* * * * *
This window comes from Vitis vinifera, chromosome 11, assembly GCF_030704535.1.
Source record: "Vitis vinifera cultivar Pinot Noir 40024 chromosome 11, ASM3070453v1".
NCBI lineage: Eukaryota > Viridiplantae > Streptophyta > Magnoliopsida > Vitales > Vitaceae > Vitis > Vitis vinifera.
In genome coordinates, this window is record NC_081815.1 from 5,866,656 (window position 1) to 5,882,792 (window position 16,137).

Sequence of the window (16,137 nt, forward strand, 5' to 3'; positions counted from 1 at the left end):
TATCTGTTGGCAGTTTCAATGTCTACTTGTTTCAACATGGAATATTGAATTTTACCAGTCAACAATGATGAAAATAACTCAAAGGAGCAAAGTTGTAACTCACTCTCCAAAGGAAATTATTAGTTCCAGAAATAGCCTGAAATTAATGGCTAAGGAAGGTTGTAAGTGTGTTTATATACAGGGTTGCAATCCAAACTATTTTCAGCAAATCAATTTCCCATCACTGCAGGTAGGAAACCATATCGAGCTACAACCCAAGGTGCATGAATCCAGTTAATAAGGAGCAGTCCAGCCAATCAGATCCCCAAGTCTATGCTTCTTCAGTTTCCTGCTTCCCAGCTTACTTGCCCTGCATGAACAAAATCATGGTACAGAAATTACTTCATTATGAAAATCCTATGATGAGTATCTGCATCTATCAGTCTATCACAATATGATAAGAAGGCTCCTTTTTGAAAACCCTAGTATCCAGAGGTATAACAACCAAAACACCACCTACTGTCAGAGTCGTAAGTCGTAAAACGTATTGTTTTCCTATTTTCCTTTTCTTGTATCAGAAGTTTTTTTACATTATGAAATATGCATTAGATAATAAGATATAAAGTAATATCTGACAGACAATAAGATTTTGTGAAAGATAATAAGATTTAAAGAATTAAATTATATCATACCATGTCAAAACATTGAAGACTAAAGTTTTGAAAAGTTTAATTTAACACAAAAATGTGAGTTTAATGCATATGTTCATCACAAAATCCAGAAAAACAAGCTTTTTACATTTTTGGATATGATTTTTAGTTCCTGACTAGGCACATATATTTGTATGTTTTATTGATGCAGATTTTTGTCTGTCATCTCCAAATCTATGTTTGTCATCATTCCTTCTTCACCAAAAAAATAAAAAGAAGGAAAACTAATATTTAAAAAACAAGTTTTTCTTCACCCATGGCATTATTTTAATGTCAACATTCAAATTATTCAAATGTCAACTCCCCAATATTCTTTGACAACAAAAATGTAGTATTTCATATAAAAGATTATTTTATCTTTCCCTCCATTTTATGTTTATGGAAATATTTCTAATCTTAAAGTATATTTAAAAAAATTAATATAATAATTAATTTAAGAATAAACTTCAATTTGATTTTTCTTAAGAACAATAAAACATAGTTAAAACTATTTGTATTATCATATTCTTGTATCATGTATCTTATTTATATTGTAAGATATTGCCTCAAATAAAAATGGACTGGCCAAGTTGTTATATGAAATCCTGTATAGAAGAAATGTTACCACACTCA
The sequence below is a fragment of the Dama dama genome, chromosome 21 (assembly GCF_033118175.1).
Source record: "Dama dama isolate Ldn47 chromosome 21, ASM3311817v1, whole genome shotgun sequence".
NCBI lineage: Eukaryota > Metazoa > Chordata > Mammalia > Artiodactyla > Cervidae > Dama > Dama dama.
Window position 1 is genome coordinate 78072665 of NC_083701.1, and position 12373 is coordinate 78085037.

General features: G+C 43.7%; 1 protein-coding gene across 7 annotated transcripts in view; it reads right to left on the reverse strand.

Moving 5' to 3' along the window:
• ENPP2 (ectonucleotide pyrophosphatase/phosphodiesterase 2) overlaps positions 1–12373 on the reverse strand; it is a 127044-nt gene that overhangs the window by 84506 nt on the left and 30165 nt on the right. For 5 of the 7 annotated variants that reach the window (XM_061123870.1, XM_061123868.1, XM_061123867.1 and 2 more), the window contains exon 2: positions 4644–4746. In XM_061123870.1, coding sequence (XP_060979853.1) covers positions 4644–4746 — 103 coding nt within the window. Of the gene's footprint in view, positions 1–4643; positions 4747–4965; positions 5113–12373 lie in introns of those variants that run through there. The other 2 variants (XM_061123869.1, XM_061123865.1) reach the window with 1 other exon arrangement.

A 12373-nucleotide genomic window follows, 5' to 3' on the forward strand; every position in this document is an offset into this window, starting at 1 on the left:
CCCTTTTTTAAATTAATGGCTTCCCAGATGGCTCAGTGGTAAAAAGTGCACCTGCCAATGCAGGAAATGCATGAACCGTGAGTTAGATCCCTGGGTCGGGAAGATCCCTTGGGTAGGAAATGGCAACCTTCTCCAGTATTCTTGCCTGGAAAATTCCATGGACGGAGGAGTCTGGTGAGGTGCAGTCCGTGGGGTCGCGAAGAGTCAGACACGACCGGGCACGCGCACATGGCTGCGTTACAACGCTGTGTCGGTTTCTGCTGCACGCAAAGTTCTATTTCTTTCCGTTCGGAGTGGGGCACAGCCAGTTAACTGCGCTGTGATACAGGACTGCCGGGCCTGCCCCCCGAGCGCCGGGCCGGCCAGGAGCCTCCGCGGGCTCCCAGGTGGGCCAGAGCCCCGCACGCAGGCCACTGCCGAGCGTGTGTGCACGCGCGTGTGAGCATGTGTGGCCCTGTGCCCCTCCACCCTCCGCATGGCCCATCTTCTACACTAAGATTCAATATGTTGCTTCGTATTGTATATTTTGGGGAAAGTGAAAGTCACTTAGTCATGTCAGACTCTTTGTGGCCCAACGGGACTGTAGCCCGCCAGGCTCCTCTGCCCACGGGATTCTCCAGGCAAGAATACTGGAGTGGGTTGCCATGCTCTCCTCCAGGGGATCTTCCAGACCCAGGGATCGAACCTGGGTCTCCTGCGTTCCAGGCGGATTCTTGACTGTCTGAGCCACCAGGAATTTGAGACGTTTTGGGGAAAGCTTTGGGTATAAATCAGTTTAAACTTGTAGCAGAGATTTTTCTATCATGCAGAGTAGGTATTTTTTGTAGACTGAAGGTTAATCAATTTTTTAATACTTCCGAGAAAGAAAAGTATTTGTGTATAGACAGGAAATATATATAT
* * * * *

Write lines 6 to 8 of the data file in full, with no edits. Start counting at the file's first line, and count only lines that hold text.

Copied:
TATCTGTTGGCAGTTTCAATGTCTACTTGTTTCAACATGGAATATTGAATTTTACCAGTCAACAATGATGAAAATAACTCAAAGGAGCAAAGTTGTAACTCACTCTCCAAAGGAAATTATTAGTTCCAGAAATAGCCTGAAATTAATGGCTAAGGAAGGTTGTAAGTGTGTTTATATACAGGGTTGCAATCCAAACTATTTTCAGCAAATCAATTTCCCATCACTGCAGGTAGGAAACCATATCGAGCTACAACCCAAGGTGCATGAATCCAGTTAATAAGGAGCAGTCCAGCCAATCAGATCCCCAAGTCTATGCTTCTTCAGTTTCCTGCTTCCCAGCTTACTTGCCCTGCATGAACAAAATCATGGTACAGAAATTACTTCATTATGAAAATCCTATGATGAGTATCTGCATCTATCAGTCTATCACAATATGATAAGAAGGCTCCTTTTTGAAAACCCTAGTATCCAGAGGTATAACAACCAAAACACCACCTACTGTCAGAGTCGTAAGTCGTAAAACGTATTGTTTTCCTATTTTCCTTTTCTTGTATCAGAAGTTTTTTTACATTATGAAATATGCATTAGATAATAAGATATAAAGTAATATCTGACAGACAATAAGATTTTGTGAAAGATAATAAGATTTAAAGAATTAAATTATATCATACCATGTCAAAACATTGAAGACTAAAGTTTTGAAAAGTTTAATTTAACACAAAAATGTGAGTTTAATGCATATGTTCATCACAAAATCCAGAAAAACAAGCTTTTTACATTTTTGGATATGATTTTTAGTTCCTGACTAGGCACATATATTTGTATGTTTTATTGATGCAGATTTTTGTCTGTCATCTCCAAATCTATGTTTGTCATCATTCCTTCTTCACCAAAAAAATAAAAAGAAGGAAAACTAATATTTAAAAAACAAGTTTTTCTTCACCCATGGCATTATTTTAATGTCAACATTCAAATTATTCAAATGTCAACTCCCCAATATTCTTTGACAACAAAAATGTAGTATTTCATATAAAAGATTATTTTATCTTTCCCTCCATTTTATGTTTATGGAAATATTTCTAATCTTAAAGTATATTTAAAAAAATTAATATAATAATTAATTTAAGAATAAACTTCAATTTGATTTTTCTTAAGAACAATAAAACATAGTTAAAACTATTTGTATTATCATATTCTTGTATCATGTATCTTATTTATATTGTAAGATATTGCCTCAAATAAAAATGGACTGGCCAAGTTGTTATATGAAATCCTGTATAGAAGAAATGTTACCACACTCA
The sequence below is a fragment of the Dama dama genome, chromosome 21 (assembly GCF_033118175.1).
Source record: "Dama dama isolate Ldn47 chromosome 21, ASM3311817v1, whole genome shotgun sequence".